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Devs from Google and from Yoast have collaborated on a new project proposal that will automatically generate XML WordPress Sitemaps by default. The proposal for the integration of XML Sitemaps to the WordPress Core has been gaining mixed reactions across the SEO community and I have been observing each one of them.
Now, here’s my take on this new feature proposal. Since most of my clients use WordPress, it would be a beneficial move to stay in the loop of things and I think you should be updated as well. Here’s what you need to know about the XML Sitemap WordPress Core Feature proposal.
What are Sitemaps?
Before I get ahead of myself, let’s backtrack and have a brief section about sitemaps. A sitemap pertains to the list of web pages that are accessible to users. Your sitemap can help you filter out the good quality pages and separate them from the pages that are not worthy of indexation. Webmasters can use the sitemap to ping Google and tell them that the pages included in this list are more important than the others. Sitemaps are also very valuable in maintaining relevance to your site because this can tell the search engines how frequently you update your website.
You can see your sitemap index by putting /sitemap.xml together with your homepage URL:
There is a common misconception that just because you have a sitemap, it automatically qualifies you as a success for a ranking factor. Google does not give out favors to those who have sitemaps just because they are diligent enough to create one and submit it to the search engine. It does not affect the search rankings. However, the search engines can easily find the most important content in your site because it can allow the system to better crawl your website.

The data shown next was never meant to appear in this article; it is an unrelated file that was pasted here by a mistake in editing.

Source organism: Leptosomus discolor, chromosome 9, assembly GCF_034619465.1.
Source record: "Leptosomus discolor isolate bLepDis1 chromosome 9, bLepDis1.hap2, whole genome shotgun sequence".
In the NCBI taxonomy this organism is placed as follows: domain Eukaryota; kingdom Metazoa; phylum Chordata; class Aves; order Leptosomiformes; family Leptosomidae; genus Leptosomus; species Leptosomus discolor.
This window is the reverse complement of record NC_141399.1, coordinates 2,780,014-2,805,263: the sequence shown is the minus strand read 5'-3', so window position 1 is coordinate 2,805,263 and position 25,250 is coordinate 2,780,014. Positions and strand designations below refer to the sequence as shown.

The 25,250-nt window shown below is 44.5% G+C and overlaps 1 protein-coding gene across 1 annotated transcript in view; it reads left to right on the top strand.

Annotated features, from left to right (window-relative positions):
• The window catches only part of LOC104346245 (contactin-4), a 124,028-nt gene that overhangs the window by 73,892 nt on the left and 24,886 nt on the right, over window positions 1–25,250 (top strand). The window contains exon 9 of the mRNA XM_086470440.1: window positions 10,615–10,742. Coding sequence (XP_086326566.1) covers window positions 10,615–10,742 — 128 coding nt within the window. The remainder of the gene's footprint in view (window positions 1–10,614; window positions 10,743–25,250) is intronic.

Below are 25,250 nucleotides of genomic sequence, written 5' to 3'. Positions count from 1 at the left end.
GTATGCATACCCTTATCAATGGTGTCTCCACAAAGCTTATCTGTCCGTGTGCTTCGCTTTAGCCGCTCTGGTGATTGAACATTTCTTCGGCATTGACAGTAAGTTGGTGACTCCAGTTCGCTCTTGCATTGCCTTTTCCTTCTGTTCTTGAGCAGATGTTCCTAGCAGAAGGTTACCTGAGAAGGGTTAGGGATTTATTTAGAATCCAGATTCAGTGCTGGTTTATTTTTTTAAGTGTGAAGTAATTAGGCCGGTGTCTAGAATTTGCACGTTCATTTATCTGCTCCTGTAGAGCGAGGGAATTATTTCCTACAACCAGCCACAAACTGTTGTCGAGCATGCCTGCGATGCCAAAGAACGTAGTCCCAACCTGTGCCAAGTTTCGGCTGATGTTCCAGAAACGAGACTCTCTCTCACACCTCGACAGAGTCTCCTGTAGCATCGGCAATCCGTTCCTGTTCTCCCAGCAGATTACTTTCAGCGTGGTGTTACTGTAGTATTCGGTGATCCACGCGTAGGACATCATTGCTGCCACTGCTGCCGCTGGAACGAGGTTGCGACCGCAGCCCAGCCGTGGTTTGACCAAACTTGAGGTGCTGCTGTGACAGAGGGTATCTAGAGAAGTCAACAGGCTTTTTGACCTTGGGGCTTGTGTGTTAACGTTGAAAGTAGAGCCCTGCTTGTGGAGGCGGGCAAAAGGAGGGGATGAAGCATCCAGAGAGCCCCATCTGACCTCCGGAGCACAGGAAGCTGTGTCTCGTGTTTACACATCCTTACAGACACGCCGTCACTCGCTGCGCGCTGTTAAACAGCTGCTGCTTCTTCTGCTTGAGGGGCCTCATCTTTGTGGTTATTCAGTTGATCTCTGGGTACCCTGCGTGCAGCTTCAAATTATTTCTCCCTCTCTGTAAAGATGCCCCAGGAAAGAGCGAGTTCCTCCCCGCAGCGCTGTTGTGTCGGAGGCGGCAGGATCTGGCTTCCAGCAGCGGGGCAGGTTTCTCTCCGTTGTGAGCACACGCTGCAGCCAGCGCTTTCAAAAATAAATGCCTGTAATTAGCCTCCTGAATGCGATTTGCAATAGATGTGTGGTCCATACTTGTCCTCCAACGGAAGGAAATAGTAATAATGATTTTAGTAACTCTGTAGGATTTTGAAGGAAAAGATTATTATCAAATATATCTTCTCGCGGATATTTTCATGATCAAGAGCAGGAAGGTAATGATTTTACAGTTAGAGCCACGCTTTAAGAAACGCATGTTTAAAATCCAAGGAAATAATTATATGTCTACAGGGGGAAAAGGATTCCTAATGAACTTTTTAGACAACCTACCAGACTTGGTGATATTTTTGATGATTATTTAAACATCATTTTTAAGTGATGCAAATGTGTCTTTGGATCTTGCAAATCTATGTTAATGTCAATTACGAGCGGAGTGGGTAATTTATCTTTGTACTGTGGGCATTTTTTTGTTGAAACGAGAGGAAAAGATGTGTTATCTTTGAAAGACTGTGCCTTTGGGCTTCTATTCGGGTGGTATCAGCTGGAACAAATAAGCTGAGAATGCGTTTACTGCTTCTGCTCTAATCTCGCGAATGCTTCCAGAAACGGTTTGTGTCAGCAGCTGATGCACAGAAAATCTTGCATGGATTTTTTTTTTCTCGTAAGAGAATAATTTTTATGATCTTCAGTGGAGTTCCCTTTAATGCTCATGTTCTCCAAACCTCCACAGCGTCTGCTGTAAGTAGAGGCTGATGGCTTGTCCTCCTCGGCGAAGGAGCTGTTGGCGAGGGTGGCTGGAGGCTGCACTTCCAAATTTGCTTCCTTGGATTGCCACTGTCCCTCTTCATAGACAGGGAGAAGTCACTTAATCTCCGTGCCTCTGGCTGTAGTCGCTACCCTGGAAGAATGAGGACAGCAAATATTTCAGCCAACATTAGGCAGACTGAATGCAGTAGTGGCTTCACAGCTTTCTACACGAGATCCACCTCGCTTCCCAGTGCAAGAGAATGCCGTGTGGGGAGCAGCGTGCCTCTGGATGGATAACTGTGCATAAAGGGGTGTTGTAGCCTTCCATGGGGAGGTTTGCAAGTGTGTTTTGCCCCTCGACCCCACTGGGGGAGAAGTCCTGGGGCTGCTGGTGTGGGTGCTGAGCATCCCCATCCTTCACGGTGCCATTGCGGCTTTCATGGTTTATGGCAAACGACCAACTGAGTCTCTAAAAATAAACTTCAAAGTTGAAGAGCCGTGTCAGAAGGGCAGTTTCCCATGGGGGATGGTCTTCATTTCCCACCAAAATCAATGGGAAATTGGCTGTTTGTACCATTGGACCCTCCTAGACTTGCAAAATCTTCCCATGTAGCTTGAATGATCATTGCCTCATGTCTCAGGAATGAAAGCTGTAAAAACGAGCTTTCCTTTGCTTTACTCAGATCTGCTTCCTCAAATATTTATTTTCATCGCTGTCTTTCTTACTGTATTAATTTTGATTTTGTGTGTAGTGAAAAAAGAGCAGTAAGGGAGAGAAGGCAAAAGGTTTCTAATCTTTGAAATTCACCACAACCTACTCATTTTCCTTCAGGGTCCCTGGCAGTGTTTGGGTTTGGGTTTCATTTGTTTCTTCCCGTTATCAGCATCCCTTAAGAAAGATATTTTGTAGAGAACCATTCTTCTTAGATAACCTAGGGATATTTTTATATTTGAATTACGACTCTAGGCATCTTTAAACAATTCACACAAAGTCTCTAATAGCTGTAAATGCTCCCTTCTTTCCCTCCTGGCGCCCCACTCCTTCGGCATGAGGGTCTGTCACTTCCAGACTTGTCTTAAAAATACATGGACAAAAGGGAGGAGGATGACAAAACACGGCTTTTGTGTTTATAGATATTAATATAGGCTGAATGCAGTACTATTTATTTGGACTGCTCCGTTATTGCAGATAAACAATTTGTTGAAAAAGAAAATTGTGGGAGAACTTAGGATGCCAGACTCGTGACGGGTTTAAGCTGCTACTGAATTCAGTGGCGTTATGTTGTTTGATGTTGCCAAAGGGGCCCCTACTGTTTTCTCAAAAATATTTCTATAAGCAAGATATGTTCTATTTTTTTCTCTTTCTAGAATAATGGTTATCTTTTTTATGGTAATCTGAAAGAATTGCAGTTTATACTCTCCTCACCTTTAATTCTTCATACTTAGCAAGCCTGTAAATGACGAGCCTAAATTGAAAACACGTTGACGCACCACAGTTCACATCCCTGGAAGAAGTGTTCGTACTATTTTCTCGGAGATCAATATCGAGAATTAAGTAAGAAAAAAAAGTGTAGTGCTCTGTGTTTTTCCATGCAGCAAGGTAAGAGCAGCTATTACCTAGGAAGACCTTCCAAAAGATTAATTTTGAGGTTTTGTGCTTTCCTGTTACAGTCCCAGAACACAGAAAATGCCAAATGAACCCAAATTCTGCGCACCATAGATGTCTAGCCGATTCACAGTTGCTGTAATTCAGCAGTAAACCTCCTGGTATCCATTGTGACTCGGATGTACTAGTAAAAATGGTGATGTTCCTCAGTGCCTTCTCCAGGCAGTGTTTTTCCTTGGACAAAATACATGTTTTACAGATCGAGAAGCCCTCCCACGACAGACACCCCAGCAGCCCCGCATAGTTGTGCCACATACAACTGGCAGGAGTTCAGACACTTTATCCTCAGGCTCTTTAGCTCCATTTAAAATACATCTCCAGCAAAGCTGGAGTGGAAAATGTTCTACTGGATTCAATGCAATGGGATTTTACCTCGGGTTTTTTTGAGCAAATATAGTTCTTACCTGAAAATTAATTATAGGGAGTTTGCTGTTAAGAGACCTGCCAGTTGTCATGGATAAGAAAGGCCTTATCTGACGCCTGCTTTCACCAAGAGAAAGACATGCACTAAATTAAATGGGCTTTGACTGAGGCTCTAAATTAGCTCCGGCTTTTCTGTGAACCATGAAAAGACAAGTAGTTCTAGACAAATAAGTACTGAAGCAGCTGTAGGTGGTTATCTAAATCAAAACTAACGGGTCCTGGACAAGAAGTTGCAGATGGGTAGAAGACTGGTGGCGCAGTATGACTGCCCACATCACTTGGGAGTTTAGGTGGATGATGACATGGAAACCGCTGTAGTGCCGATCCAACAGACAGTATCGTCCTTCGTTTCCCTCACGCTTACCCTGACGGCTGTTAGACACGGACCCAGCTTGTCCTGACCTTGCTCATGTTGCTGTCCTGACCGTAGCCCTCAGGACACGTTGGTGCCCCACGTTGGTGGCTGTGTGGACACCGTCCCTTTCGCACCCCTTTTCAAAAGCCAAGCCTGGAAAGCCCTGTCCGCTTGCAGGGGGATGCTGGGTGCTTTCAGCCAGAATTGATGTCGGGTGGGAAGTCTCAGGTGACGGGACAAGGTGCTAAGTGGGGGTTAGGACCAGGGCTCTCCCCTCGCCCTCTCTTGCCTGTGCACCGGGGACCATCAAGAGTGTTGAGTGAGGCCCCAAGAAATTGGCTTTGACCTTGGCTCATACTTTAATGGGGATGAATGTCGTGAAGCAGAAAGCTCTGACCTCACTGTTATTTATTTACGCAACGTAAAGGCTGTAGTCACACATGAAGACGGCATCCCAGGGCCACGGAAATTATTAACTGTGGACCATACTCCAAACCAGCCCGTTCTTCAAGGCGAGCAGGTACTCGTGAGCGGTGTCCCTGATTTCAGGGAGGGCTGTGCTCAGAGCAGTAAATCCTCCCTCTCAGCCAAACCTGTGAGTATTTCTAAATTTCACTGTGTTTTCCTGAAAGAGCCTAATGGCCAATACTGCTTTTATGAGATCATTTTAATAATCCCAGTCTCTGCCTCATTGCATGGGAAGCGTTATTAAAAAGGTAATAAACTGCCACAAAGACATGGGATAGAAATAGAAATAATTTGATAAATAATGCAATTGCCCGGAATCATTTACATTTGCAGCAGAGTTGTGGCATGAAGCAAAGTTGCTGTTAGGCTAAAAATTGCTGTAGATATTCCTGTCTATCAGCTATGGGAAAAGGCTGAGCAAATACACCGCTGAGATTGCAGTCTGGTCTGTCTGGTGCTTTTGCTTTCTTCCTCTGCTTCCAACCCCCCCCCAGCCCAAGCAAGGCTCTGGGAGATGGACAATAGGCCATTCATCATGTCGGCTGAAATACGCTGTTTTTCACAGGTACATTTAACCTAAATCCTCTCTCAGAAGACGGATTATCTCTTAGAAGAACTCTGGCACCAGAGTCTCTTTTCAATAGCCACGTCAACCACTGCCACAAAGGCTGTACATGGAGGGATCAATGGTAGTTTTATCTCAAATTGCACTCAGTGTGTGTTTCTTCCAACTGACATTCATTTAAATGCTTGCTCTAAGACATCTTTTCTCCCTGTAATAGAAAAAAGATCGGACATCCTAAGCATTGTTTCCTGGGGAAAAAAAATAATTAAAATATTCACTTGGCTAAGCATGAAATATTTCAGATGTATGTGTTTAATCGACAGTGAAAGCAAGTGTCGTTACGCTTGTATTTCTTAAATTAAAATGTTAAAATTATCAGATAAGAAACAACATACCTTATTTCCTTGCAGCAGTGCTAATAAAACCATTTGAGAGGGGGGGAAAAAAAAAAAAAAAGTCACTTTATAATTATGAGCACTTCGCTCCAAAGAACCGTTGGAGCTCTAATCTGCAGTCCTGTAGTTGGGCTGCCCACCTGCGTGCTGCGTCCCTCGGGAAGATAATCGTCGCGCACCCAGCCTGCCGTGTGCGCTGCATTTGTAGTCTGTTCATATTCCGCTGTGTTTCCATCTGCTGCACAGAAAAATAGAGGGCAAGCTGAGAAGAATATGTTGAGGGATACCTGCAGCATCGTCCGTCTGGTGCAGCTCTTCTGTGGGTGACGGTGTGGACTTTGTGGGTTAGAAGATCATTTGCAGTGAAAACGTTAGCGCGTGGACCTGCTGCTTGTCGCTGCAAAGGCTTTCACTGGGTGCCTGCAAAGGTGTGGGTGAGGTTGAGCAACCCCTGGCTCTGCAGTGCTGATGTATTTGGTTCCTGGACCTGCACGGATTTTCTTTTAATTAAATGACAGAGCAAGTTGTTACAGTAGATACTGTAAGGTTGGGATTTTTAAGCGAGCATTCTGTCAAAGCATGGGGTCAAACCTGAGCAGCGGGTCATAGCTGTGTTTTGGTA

The integration of XML Sitemaps to WordPress Core as a feature project
WordPress has long established itself as a great foundation for SEO because of its handy features. For one, you can customize metadata pretty easily with this site. Now, with the proposal to integrate sitemaps into its core system, this would further highlight the platform for SEO efforts.
Sitemaps greatly supplement crawling because it can improve site discoverability and accessibility. Search engines would have a better idea of what URLs are relevant to your site and what their purpose is thanks to the associated metadata.
WordPress does not generate XML sitemaps by default, which is why a team of developers from Google and Yoast proposes that the WordPress Core include their own implementation of XML sitemaps. According to them and those who echo an affirmation of this initiative, there is a universal“ need for this feature and a great potential to join forces.”
Google and WordPress came up with the proposed solution of integrating basic XML sitemaps in WordPress Core through the introduction of an XML Sitemaps API to automatically enable sitemaps by default.
The enablement of the XML sitemaps by default will make the following content types indexable:
- Posts Page
- Core Post Types (Pages and Posts)
- Core Taxonomies (Tags and Categories)
- Custom Post Types
- Custom Taxonomies
- Users (Authors)
You can further digest this information clearly through this diagram from wordpress.org:
It is also important to note that the robots.txt file tagged to the WordPress will reference the sitemap index. The Sitemaps API aims to further extend its use and according to the developers, these are the list of ways that the XML Sitemaps can be maximized via the proposed API: